OPINION: This article may contain commentary which reflects the author's opinion.
White House Press Secretary Jen Psaki was not thrilled when a reporter did their job and asked her a pressing question about the war between Russia and Ukraine and the involvement of the United States.
President Joe Biden has made it known that no United States troops will get involved in the war, nor would he establish a no-fly zone which could lead to a war with Russia.
The reporter rankled Psaki when he asked if the United States was going to simply “just watch this get worse.”
“Can you give us any sense of a timeline or a triggering event that would result in this policy change regarding Russian oil and any decisions that may be forthcoming? Is that imminent? Or is there something that — you know, is there an event — an outside event that you’re waiting for?” the reporter said.
“I wouldn’t say, Kelly, it’s an outside event. I think our continuing concern continues to be — you know, everybody wants to hold President Putin and the Russian leadership accountable. Everybody supports the efforts that the Pres- — President Biden has been leading around the world to take — put in place crippling financial sanctions, and they have had an enormous impact,” the press secretary said.
“But what we are also mindful of is not taking steps that have — would have the impact of raising energy prices, raising oil prices, raising gas prices for the American public. And we also are mindful of doing things in a way that is unified with our partners around the world,” she said.
“Can you speak to how the President has steeled himself, hardened himself, if you will?” the reporter said.
“He’s made a commitment not to put American troops in a military position in Ukraine. You’ve outlined all the steps the U.S. and allies are taking. But he’s also watching what is happening, as are many Americans who are concerned about the atrocities that are taking place, the loss of life, the civilians that are being affected. Does the U.S. just watch this get worse? Is that what we should all be prepared for?” they said.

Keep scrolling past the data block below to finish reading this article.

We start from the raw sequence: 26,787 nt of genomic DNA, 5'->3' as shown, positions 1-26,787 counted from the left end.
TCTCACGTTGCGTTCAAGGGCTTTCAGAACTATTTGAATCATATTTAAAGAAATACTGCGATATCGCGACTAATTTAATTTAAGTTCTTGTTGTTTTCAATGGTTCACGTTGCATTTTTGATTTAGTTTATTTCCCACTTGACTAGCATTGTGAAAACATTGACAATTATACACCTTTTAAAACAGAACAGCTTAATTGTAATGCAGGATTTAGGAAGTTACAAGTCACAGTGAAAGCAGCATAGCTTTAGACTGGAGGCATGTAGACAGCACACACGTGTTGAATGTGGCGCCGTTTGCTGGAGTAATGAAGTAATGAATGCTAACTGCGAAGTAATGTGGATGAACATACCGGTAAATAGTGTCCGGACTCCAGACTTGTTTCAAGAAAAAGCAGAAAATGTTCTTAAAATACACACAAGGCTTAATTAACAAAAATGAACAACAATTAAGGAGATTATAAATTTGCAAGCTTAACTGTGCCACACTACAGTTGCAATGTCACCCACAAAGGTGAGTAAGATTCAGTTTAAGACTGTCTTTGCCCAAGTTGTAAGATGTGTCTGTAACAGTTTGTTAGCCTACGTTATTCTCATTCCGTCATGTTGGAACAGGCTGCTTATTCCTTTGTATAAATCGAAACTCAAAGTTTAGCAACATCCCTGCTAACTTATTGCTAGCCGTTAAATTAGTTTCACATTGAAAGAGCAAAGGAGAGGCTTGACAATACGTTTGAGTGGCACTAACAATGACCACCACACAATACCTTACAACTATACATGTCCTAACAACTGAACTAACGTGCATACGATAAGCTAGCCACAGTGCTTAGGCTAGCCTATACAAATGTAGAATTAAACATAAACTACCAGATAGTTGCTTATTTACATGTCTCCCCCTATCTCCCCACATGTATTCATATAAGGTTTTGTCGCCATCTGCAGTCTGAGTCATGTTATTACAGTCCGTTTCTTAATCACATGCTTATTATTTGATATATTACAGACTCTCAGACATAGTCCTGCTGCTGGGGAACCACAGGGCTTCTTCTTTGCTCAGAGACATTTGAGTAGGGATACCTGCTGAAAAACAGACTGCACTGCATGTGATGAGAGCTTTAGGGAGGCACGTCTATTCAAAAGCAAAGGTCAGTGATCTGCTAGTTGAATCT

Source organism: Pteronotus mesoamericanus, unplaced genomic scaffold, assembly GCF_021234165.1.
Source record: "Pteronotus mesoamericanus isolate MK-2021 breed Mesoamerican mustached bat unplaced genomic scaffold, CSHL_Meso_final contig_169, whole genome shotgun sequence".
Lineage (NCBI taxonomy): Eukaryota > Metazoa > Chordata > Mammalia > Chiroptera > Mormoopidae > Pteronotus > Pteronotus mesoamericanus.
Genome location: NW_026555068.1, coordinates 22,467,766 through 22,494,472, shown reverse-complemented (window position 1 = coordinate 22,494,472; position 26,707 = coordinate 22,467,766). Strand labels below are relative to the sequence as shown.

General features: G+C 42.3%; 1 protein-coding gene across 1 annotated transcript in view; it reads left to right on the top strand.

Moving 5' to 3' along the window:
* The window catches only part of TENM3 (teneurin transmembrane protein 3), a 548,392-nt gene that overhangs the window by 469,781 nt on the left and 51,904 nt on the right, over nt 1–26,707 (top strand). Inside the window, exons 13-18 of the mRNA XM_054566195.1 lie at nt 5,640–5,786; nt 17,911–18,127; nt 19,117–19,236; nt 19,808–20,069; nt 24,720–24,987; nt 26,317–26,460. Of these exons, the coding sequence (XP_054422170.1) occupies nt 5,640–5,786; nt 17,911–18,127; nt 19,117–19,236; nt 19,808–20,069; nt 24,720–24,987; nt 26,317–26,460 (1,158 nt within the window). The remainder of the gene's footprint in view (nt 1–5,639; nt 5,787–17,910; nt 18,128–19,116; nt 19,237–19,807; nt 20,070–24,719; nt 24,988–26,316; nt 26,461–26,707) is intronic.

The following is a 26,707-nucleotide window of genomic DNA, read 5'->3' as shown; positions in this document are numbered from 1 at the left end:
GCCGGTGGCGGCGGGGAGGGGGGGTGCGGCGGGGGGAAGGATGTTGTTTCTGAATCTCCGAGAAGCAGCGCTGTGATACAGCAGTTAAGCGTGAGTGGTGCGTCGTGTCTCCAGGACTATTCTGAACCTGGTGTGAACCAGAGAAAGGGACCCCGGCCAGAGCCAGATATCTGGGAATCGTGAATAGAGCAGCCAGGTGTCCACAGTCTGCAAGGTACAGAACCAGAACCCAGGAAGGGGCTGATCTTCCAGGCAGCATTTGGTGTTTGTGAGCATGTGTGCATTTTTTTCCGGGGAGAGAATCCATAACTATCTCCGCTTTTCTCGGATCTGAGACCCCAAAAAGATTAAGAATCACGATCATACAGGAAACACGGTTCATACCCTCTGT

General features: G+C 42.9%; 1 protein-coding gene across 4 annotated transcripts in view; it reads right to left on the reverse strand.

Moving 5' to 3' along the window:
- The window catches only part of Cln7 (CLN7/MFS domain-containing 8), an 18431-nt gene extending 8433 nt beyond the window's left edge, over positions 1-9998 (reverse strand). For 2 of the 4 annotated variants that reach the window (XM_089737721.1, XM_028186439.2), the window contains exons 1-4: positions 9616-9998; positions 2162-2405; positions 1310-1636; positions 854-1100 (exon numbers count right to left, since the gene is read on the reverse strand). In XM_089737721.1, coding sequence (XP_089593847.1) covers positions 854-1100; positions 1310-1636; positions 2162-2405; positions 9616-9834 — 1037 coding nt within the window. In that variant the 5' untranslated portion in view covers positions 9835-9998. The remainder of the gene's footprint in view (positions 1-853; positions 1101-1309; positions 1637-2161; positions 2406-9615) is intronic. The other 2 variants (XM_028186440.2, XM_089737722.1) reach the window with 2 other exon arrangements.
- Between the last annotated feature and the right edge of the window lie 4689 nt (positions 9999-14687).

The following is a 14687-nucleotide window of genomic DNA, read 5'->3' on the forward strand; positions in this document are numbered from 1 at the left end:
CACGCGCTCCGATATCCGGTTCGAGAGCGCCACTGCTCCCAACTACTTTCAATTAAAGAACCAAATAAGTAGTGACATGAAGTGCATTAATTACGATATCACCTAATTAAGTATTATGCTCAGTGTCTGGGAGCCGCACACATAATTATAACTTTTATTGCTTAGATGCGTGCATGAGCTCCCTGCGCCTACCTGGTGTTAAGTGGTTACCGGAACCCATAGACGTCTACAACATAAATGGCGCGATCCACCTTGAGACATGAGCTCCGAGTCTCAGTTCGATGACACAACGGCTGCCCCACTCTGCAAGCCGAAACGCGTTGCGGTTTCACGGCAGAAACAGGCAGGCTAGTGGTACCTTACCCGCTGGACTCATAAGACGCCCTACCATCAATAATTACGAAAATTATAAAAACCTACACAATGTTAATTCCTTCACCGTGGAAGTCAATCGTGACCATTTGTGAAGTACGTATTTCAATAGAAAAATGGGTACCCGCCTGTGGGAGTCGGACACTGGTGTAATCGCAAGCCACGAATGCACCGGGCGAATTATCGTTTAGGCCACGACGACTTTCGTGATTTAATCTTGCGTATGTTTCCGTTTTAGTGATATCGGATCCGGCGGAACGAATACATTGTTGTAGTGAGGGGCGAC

That question got the ire of Psaki.
“I would just argue we’re hardly ‘watching.’ We have been — we have provided a billion dollars in military and security assistance, including a range of defensive weapons that we have expedited delivery to the Ukrainian leadership and Ukrainian military,” the press secretary said.
“We have been the largest provider of economic and humanitarian assistance. We have rallied the world to stand up against President Putin. We are not “watching”; the President is leading the world in responding to this,” she argued.
“However, he is not going to put U.S. military men and women serving on the front lines of battle in Ukraine to fight Russia. That has never chan- — that has never been his plan, never been his policy, and he has no intention of doing that,” she said.
She went on to answer another reporter’s question about comments made by Republican South Carolina Sen. Lindsey Graham who argued that someone in Russia should assassinate Russian President Vladimir Putin.
“The President believes there continues to be a diplomatic path forward. That is the path forward that will help resolve what we’re seeing on the ground,” the press secretary said.
“President Putin has the ability to deescalate. We have left the door open for months now to be engaged through de-escalation if de-escalation occurs.
“Obviously, humanitarian corridors, a ceasefire — those would all be steps that would be welcomed. But, no, we are not advocating for killing the leader of a foreign country or regime change. That is not the policy of the United States,” she said.